In a major development in local Indigenous people’s efforts to secure justice in CalTrans’ treatment of their cultural resources in Little Lake Valley, the Coyote Valley Band of Pomo Indians have rejected CalTrans’ “programmatic agreement,” a document which is supposed to establish mutually-approved procedures for cultural resource management between Caltrans and the consulting tribes.
The Willits News features a very good story this week about this subject. It reads:
“A multi-year negotiation between local tribes and Caltrans officials concerning the identification and management of cultural resource sites located on the Willits bypass project and its mitigation area has reached another impasse, as one local tribe announced its refusal to sign an agreement over how such sites will be handled.
In a Sept. 2 letter from the Coyote Valley Band of Pomo Indians, Chairman Michael Hunter details various reasons the tribe withdrew from discussions regarding the “programmatic agreement,” (PA) a document which is supposed to establish mutually-approved procedures for cultural resource management between Caltrans and the consulting tribes.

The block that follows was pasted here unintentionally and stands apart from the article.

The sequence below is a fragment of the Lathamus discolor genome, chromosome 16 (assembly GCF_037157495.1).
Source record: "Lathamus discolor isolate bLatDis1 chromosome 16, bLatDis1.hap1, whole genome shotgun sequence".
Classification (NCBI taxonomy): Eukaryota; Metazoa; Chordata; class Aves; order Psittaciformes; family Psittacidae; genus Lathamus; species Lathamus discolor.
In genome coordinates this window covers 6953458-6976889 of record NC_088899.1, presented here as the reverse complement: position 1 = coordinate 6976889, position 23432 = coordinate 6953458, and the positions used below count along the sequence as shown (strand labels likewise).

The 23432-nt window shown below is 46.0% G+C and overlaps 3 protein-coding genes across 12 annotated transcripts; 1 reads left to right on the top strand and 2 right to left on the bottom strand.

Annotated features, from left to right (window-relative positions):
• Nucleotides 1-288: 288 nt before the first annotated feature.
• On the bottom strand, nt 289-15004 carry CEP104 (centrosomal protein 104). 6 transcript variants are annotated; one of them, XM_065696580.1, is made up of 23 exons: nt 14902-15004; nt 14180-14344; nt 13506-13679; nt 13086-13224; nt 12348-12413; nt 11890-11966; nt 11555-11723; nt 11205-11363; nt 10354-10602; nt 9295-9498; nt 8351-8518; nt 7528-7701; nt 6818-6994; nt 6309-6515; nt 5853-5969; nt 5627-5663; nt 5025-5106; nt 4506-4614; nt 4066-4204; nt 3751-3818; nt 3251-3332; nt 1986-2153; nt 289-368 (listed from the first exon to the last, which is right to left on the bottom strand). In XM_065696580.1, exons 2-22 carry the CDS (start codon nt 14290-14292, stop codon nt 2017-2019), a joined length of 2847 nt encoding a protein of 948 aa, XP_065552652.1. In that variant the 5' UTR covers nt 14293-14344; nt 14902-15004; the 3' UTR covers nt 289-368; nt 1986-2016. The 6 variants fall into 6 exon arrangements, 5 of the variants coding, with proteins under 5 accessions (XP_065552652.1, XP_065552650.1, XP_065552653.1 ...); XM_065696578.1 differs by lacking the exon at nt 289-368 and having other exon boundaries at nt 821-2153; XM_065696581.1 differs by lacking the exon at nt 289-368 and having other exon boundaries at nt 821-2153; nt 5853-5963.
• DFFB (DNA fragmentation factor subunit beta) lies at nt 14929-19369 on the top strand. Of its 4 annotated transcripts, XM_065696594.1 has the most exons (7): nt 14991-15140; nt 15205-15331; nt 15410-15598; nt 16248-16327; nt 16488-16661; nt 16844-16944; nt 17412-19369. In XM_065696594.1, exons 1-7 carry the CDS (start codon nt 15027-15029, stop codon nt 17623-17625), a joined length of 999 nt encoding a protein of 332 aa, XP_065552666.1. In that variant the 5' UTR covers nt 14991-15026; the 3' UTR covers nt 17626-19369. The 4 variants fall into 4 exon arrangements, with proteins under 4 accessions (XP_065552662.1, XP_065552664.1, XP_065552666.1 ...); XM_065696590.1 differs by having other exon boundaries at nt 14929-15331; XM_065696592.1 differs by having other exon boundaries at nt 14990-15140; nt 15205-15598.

Reasons listed include issues with adequate tribal consultation, disagreement over standards to identify and protect sites, conflict over proposed mitigation measures to manage and compensate for the multiple site damages that has already occurred, and a general lack of adequate communication and good faith in consultations.
The letter states: “We firmly believe that it would be an insult to both our heritage and our integrity to sign off on the proposed Programmatic Agreement and Post Review and Discovery Action Plan. These documents do not provide a genuine means for protecting our ancestral sites in the future, let alone compensate us for destruction and desecration we have experienced. For the past two years our Tribe has attempted to engage in genuine government to government. Click here to read more. >>